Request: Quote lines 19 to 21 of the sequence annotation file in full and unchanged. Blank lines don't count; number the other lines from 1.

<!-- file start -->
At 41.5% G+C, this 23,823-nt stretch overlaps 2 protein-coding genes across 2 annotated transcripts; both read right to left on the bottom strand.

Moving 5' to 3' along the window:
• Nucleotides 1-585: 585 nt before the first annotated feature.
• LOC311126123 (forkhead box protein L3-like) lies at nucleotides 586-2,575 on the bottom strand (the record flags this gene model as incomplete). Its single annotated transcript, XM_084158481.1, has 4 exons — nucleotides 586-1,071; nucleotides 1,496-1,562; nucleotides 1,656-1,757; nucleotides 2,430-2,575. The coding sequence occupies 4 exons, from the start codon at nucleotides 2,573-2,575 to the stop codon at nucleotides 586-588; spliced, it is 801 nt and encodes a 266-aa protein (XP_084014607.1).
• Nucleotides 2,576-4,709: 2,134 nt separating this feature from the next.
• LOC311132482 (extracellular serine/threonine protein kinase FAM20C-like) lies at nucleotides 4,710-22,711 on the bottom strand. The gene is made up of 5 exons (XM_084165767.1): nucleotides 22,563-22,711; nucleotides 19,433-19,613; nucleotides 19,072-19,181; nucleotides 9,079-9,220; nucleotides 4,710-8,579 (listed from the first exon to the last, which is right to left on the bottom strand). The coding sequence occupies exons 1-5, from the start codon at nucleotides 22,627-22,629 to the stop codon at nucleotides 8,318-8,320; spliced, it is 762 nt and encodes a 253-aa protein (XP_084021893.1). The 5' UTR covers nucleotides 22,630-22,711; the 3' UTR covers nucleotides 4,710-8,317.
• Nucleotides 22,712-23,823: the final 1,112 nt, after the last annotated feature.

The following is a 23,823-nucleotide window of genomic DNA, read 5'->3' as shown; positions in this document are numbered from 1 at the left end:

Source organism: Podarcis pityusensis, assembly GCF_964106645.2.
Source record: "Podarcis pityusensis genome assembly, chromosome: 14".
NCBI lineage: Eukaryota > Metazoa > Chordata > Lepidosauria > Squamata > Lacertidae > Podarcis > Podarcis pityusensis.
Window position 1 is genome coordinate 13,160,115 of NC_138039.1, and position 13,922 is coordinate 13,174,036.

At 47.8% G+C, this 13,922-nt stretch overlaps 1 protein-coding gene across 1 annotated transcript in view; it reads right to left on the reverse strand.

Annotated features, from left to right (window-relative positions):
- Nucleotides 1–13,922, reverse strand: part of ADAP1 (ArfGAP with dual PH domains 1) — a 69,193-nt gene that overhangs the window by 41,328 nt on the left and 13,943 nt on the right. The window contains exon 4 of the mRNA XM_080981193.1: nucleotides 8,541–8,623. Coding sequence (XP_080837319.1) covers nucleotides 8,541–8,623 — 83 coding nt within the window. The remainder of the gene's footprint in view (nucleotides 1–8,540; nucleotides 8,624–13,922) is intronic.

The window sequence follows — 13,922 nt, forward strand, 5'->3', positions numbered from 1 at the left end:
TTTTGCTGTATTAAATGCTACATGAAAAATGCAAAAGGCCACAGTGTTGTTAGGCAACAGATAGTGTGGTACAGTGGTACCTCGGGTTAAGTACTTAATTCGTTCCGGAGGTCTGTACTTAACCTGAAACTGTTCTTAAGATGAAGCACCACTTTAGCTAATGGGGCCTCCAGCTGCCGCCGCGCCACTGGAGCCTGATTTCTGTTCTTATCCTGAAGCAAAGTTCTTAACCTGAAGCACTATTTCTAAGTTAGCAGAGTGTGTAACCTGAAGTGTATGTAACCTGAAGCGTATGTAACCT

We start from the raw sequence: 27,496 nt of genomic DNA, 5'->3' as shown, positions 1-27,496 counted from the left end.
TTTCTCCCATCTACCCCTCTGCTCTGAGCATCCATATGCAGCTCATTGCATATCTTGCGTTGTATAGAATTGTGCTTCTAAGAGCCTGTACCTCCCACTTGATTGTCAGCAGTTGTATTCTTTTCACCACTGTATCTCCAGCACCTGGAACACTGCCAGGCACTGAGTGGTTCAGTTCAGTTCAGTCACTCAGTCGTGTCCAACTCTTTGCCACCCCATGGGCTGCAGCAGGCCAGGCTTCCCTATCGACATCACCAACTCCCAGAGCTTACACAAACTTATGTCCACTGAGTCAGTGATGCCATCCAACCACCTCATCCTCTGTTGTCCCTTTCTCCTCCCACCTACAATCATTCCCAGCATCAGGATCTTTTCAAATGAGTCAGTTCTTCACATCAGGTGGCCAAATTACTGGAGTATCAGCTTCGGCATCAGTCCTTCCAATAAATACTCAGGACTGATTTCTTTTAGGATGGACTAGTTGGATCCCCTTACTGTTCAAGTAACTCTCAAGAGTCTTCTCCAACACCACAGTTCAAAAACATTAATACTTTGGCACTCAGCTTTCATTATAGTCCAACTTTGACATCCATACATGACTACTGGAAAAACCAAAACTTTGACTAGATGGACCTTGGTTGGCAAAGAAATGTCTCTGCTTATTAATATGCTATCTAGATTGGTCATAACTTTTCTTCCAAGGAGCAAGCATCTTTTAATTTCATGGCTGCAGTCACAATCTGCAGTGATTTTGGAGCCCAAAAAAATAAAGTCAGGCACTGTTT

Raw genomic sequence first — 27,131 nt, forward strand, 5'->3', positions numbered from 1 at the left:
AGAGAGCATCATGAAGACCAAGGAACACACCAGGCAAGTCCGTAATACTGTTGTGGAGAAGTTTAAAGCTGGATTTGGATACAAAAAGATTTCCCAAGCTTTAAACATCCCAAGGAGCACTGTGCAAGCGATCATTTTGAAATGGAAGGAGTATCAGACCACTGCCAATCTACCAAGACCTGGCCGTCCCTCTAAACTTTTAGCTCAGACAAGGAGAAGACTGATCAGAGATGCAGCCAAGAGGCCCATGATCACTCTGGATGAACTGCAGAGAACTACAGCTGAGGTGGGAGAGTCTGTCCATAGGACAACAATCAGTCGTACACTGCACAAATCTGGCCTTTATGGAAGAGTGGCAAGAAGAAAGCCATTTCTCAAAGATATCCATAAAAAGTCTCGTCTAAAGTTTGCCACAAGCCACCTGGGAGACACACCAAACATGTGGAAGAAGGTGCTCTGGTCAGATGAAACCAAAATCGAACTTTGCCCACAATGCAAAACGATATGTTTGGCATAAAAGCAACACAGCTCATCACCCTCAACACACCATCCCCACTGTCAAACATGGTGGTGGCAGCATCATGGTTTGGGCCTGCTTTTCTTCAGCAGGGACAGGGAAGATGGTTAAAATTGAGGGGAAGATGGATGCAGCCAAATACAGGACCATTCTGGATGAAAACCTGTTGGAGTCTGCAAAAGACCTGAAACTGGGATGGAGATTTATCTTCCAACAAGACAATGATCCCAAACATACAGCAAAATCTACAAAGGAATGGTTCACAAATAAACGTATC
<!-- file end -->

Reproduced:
TTTCTCCCATCTACCCCTCTGCTCTGAGCATCCATATGCAGCTCATTGCATATCTTGCGTTGTATAGAATTGTGCTTCTAAGAGCCTGTACCTCCCACTTGATTGTCAGCAGTTGTATTCTTTTCACCACTGTATCTCCAGCACCTGGAACACTGCCAGGCACTGAGTGGTTCAGTTCAGTTCAGTCACTCAGTCGTGTCCAACTCTTTGCCACCCCATGGGCTGCAGCAGGCCAGGCTTCCCTATCGACATCACCAACTCCCAGAGCTTACACAAACTTATGTCCACTGAGTCAGTGATGCCATCCAACCACCTCATCCTCTGTTGTCCCTTTCTCCTCCCACCTACAATCATTCCCAGCATCAGGATCTTTTCAAATGAGTCAGTTCTTCACATCAGGTGGCCAAATTACTGGAGTATCAGCTTCGGCATCAGTCCTTCCAATAAATACTCAGGACTGATTTCTTTTAGGATGGACTAGTTGGATCCCCTTACTGTTCAAGTAACTCTCAAGAGTCTTCTCCAACACCACAGTTCAAAAACATTAATACTTTGGCACTCAGCTTTCATTATAGTCCAACTTTGACATCCATACATGACTACTGGAAAAACCAAAACTTTGACTAGATGGACCTTGGTTGGCAAAGAAATGTCTCTGCTTATTAATATGCTATCTAGATTGGTCATAACTTTTCTTCCAAGGAGCAAGCATCTTTTAATTTCATGGCTGCAGTCACAATCTGCAGTGATTTTGGAGCCCAAAAAAATAAAGTCAGGCACTGTTT

Raw genomic sequence first — 27,131 nt, forward strand, 5'->3', positions numbered from 1 at the left:
AGAGAGCATCATGAAGACCAAGGAACACACCAGGCAAGTCCGTAATACTGTTGTGGAGAAGTTTAAAGCTGGATTTGGATACAAAAAGATTTCCCAAGCTTTAAACATCCCAAGGAGCACTGTGCAAGCGATCATTTTGAAATGGAAGGAGTATCAGACCACTGCCAATCTACCAAGACCTGGCCGTCCCTCTAAACTTTTAGCTCAGACAAGGAGAAGACTGATCAGAGATGCAGCCAAGAGGCCCATGATCACTCTGGATGAACTGCAGAGAACTACAGCTGAGGTGGGAGAGTCTGTCCATAGGACAACAATCAGTCGTACACTGCACAAATCTGGCCTTTATGGAAGAGTGGCAAGAAGAAAGCCATTTCTCAAAGATATCCATAAAAAGTCTCGTCTAAAGTTTGCCACAAGCCACCTGGGAGACACACCAAACATGTGGAAGAAGGTGCTCTGGTCAGATGAAACCAAAATCGAACTTTGCCCACAATGCAAAACGATATGTTTGGCATAAAAGCAACACAGCTCATCACCCTCAACACACCATCCCCACTGTCAAACATGGTGGTGGCAGCATCATGGTTTGGGCCTGCTTTTCTTCAGCAGGGACAGGGAAGATGGTTAAAATTGAGGGGAAGATGGATGCAGCCAAATACAGGACCATTCTGGATGAAAACCTGTTGGAGTCTGCAAAAGACCTGAAACTGGGATGGAGATTTATCTTCCAACAAGACAATGATCCCAAACATACAGCAAAATCTACAAAGGAATGGTTCACAAATAAACGTATC